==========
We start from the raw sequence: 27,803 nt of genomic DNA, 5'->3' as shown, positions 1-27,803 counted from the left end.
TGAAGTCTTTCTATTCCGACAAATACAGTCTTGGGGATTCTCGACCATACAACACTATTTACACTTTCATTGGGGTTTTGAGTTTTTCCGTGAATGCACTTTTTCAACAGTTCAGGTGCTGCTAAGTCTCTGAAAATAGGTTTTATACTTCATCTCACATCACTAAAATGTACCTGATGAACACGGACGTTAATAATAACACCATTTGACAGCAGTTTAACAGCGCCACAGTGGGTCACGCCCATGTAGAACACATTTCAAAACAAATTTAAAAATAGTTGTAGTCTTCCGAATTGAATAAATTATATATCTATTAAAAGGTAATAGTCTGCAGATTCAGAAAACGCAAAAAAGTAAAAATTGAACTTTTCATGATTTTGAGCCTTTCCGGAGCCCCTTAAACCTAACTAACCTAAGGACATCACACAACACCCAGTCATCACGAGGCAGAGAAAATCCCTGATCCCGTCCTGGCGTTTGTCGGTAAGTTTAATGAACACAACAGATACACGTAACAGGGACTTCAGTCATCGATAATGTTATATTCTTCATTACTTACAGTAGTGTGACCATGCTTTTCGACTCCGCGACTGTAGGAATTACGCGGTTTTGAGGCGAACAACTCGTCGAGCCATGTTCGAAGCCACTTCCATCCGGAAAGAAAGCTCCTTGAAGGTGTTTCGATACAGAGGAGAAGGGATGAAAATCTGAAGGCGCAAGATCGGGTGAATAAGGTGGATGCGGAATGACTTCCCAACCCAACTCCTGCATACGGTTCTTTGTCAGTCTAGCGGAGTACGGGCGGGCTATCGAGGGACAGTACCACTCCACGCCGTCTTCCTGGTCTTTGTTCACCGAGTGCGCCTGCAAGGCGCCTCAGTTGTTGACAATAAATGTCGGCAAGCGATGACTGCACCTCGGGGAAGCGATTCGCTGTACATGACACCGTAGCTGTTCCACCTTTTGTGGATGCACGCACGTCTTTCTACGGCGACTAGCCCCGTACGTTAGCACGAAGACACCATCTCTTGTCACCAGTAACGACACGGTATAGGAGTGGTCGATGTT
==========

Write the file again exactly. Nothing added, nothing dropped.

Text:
We start from the raw sequence: 27,803 nt of genomic DNA, 5'->3' as shown, positions 1-27,803 counted from the left end.
TGAAGTCTTTCTATTCCGACAAATACAGTCTTGGGGATTCTCGACCATACAACACTATTTACACTTTCATTGGGGTTTTGAGTTTTTCCGTGAATGCACTTTTTCAACAGTTCAGGTGCTGCTAAGTCTCTGAAAATAGGTTTTATACTTCATCTCACATCACTAAAATGTACCTGATGAACACGGACGTTAATAATAACACCATTTGACAGCAGTTTAACAGCGCCACAGTGGGTCACGCCCATGTAGAACACATTTCAAAACAAATTTAAAAATAGTTGTAGTCTTCCGAATTGAATAAATTATATATCTATTAAAAGGTAATAGTCTGCAGATTCAGAAAACGCAAAAAAGTAAAAATTGAACTTTTCATGATTTTGAGCCTTTCCGGAGCCCCTTAAACCTAACTAACCTAAGGACATCACACAACACCCAGTCATCACGAGGCAGAGAAAATCCCTGATCCCGTCCTGGCGTTTGTCGGTAAGTTTAATGAACACAACAGATACACGTAACAGGGACTTCAGTCATCGATAATGTTATATTCTTCATTACTTACAGTAGTGTGACCATGCTTTTCGACTCCGCGACTGTAGGAATTACGCGGTTTTGAGGCGAACAACTCGTCGAGCCATGTTCGAAGCCACTTCCATCCGGAAAGAAAGCTCCTTGAAGGTGTTTCGATACAGAGGAGAAGGGATGAAAATCTGAAGGCGCAAGATCGGGTGAATAAGGTGGATGCGGAATGACTTCCCAACCCAACTCCTGCATACGGTTCTTTGTCAGTCTAGCGGAGTACGGGCGGGCTATCGAGGGACAGTACCACTCCACGCCGTCTTCCTGGTCTTTGTTCACCGAGTGCGCCTGCAAGGCGCCTCAGTTGTTGACAATAAATGTCGGCAAGCGATGACTGCACCTCGGGGAAGCGATTCGCTGTACATGACACCGTAGCTGTTCCACCTTTTGTGGATGCACGCACGTCTTTCTACGGCGACTAGCCCCGTACGTTAGCACGAAGACACCATCTCTTGTCACCAGTAACGACACGGTATAGGAGTGGTCGATGTT